The Coxeter plane is often used to draw diagrams of higherdimensional polytopes and root systems – the vertices and edges of the polytope, or roots (and some edges connecting these) are orthogonally projected onto the Coxeter plane, yielding a Petrie polygon with hfold rotational symmetry.^{[9]} For root systems, no root maps to zero, corresponding to the Coxeter element not fixing any root or rather axis (not having eigenvalue 1 or −1), so the projections of orbits under w form hfold circular arrangements^{[9]} and there is an empty center, as in the E_{8} diagram at above right. For polytopes, a vertex may map to zero, as depicted below. Projections onto the Coxeter plane are depicted below for the Platonic solids.
In three dimensions, the symmetry of a regular polyhedron, {p,q}, with one directed petrie polygon marked, defined as a composite of 3 reflections, has rotoinversion symmetry S_{h}, [2^{+},h^{+}], order h. Adding a mirror, the symmetry can be doubled to antiprismatic symmetry, D_{hd}, [2^{+},h], order 2h. In orthogonal 2D projection, this becomes dihedral symmetry, Dih_{h}, [h], order 2h.
Coxeter group  A_{3}, [3,3] T_{d} 
B_{3}, [4,3] O_{h} 
H_{3}, [5,3] T_{h} 


Regular polyhedron 
{3,3} 
{4,3} 
{3,4} 
{5,3} 
{3,5} 
Symmetry  S_{4}, [2^{+},4^{+}], (2×) D_{2d}, [2^{+},4], (2*2) 
S_{6}, [2^{+},6^{+}], (3×) D_{3d}, [2^{+},6], (2*3) 
S_{10}, [2^{+},10^{+}], (5×) D_{5d}, [2^{+},10], (2*5) 

Coxeter plane symmetry 
Dih_{4}, [4], (*4•)  Dih_{6}, [6], (*6•)  Dih_{10}, [10], (*10•)  
Petrie polygons of the Platonic solids, showing 4fold, 6fold, and 10fold symmetry. 
In four dimensions, the symmetry of a regular polychoron, {p,q,r}, with one directed Petrie polygon marked is a double rotation, defined as a composite of 4 reflections, with symmetry +^{1}/_{h}[C_{h}×C_{h}]^{[10]} (John H. Conway), (C_{2h}/C_{1};C_{2h}/C_{1}) (#1', Patrick du Val (1964)^{[11]}), order h.
Coxeter group  A_{4}, [3,3,3]  B_{4}, [4,3,3]  F_{4}, [3,4,3]  H_{4}, [5,3,3]  

Regular polychoron 
{3,3,3} 
{3,3,4} 
{4,3,3} 
{3,4,3} 
{5,3,3} 
{3,3,5} 
Symmetry  +^{1}/_{5}[C_{5}×C_{5}]  +^{1}/_{8}[C_{8}×C_{8}]  +^{1}/_{12}[C_{12}×C_{12}]  +^{1}/_{30}[C_{30}×C_{30}]  
Coxeter plane symmetry 
Dih_{5}, [5], (*5•)  Dih_{8}, [8], (*8•)  Dih_{12}, [12], (*12•)  Dih_{30}, [30], (*30•)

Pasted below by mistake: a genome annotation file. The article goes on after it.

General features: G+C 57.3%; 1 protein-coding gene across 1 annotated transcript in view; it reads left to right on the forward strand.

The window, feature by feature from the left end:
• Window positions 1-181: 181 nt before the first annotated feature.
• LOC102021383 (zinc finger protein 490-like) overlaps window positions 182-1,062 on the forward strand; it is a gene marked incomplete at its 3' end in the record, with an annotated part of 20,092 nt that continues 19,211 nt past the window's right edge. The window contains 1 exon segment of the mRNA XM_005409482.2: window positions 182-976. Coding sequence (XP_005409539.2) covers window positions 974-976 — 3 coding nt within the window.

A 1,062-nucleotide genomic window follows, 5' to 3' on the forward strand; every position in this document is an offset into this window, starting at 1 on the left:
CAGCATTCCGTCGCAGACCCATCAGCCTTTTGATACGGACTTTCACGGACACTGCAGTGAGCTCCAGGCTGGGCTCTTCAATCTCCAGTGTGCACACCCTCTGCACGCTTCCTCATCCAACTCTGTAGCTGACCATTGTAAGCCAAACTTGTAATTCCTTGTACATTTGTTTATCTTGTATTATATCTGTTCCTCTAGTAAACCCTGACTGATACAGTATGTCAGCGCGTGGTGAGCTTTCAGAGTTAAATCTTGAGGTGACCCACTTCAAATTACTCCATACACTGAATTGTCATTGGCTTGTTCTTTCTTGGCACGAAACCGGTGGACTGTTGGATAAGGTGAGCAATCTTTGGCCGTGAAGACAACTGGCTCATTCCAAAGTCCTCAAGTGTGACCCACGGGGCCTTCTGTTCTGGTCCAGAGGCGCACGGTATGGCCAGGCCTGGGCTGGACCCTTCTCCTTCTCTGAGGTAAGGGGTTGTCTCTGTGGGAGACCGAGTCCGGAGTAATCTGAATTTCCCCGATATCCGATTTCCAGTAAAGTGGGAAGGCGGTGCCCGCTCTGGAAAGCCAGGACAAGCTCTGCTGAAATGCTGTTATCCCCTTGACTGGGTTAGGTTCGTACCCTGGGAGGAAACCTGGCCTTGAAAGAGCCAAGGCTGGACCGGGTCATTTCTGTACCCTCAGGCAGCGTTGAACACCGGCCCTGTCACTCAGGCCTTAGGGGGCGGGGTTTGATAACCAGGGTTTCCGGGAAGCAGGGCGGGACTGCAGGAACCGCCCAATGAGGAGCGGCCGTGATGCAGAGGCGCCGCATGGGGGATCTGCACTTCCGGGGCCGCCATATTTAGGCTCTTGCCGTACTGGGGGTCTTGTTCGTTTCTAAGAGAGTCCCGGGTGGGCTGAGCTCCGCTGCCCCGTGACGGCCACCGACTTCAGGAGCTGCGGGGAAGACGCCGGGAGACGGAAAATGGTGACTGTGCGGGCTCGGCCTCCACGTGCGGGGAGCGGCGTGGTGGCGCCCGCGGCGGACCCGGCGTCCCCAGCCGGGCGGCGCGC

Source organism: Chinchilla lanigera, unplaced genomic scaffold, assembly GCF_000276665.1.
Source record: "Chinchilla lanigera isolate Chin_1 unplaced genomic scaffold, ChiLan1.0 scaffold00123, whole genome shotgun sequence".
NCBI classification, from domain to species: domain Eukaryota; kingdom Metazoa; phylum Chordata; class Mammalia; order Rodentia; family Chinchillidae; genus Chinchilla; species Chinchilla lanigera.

Petrie polygons of the regular 4D solids, showing 5fold, 8fold, 12fold and 30fold symmetry. 
In five dimensions, the symmetry of a regular 5polytope, {p,q,r,s}, with one directed Petrie polygon marked, is represented by the composite of 5 reflections.
Coxeter group  A_{5}, [3,3,3,3]  B_{5}, [4,3,3,3]  D_{5}, [3^{2,1,1}]  

Regular polyteron 
{3,3,3,3} 
{3,3,3,4} 
{4,3,3,3} 
h{4,3,3,3} 
Coxeter plane symmetry 
Dih_{6}, [6], (*6•)  Dih_{10}, [10], (*10•)  Dih_{8}, [8], (*8•) 
In dimensions 6 to 8 there are 3 exceptional Coxeter groups, one uniform polytope from each dimension represents the roots of the E_{n} Exceptional lie groups. The Coxeter elements are 12, 18 and 30 respectively.
Coxeter group  E6  E7  E8 

Graph 
1_{22} 
2_{31} 
4_{21} 
Coxeter plane symmetry 
Dih_{12}, [12], (*12•)  Dih_{18}, [18], (*18•)  Dih_{30}, [30], (*30•) 
See also
Notes
 ^ Coxeter, Harold Scott Macdonald; Chandler Davis; Erlich W. Ellers (2006), The Coxeter Legacy: Reflections and Projections, AMS Bookstore, p. 112, ISBN 9780821837221
 ^ Coxeter, Regular polytopes, §12.6 The number of reflections, equation 12.61
 ^ Regular polytopes, p. 233
 ^ George Lusztig, Introduction to Quantum Groups, Birkhauser (2010)
 ^ (Humphreys 1992, p. 75)
 ^ Coxeter Planes and More Coxeter Planes John Stembridge
 ^ (Humphreys 1992, Section 3.17, "Action on a Plane", pp. 76–78)
 ^ ^{a} ^{b} (Reading 2010, p. 2)
 ^ ^{a} ^{b} (Stembridge 2007)
 ^ On Quaternions and Octonions, 2003, John Horton Conway and Derek A. Smith ISBN 9781568811345
 ^ Patrick Du Val, Homographies, quaternions and rotations, Oxford Mathematical Monographs, Clarendon Press, Oxford, 1964.
References
 Coxeter, H. S. M. (1948), Regular Polytopes, Methuen and Co.
 Steinberg, R. (June 1959), "Finite Reflection Groups", Transactions of the American Mathematical Society, 91 (3): 493–504, doi:10.1090/S00029947195901064282, ISSN 00029947, JSTOR 1993261
 Hiller, Howard Geometry of Coxeter groups. Research Notes in Mathematics, 54. Pitman (Advanced Publishing Program), Boston, Mass.London, 1982. iv+213 pp. ISBN 0273085174
 Humphreys, James E. (1992), Reflection Groups and Coxeter Groups, Cambridge University Press, pp. 74–76 (Section 3.16, Coxeter Elements), ISBN 9780521436137
 Stembridge, John (April 9, 2007), Coxeter Planes
 Stekolshchik, R. (2008), Notes on Coxeter Transformations and the McKay Correspondence, Springer Monographs in Mathematics, doi:10.1007/9783540773983, ISBN 9783540773986
 Reading, Nathan (2010), "Noncrossing Partitions, Clusters and the Coxeter Plane", Séminaire Lotharingien de Combinatoire, B63b: 32
 Bernšteĭn, I. N.; Gelʹfand, I. M.; Ponomarev, V. A., "Coxeter functors, and Gabriel's theorem" (Russian), Uspekhi Mat. Nauk 28 (1973), no. 2(170), 19–33. Translation on Bernstein's website.